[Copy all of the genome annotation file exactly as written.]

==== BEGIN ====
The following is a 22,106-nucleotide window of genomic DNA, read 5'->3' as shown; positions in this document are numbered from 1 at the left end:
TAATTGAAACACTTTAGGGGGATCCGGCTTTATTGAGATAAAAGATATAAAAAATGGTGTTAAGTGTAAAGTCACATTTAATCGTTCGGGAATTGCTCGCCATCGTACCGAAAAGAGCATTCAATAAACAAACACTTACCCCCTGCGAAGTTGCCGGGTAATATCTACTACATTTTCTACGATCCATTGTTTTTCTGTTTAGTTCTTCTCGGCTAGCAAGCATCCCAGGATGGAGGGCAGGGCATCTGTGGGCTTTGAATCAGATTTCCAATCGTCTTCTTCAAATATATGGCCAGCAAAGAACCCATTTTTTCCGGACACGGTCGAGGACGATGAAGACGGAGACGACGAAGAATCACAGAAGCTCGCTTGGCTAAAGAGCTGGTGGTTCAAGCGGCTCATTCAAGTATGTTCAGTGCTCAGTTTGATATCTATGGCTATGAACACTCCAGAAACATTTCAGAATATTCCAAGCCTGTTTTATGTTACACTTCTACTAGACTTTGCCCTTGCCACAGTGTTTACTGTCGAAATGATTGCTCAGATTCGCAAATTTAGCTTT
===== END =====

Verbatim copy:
The following is a 22,106-nucleotide window of genomic DNA, read 5'->3' as shown; positions in this document are numbered from 1 at the left end:
TAATTGAAACACTTTAGGGGGATCCGGCTTTATTGAGATAAAAGATATAAAAAATGGTGTTAAGTGTAAAGTCACATTTAATCGTTCGGGAATTGCTCGCCATCGTACCGAAAAGAGCATTCAATAAACAAACACTTACCCCCTGCGAAGTTGCCGGGTAATATCTACTACATTTTCTACGATCCATTGTTTTTCTGTTTAGTTCTTCTCGGCTAGCAAGCATCCCAGGATGGAGGGCAGGGCATCTGTGGGCTTTGAATCAGATTTCCAATCGTCTTCTTCAAATATATGGCCAGCAAAGAACCCATTTTTTCCGGACACGGTCGAGGACGATGAAGACGGAGACGACGAAGAATCACAGAAGCTCGCTTGGCTAAAGAGCTGGTGGTTCAAGCGGCTCATTCAAGTATGTTCAGTGCTCAGTTTGATATCTATGGCTATGAACACTCCAGAAACATTTCAGAATATTCCAAGCCTGTTTTATGTTACACTTCTACTAGACTTTGCCCTTGCCACAGTGTTTACTGTCGAAATGATTGCTCAGATTCGCAAATTTAGCTTT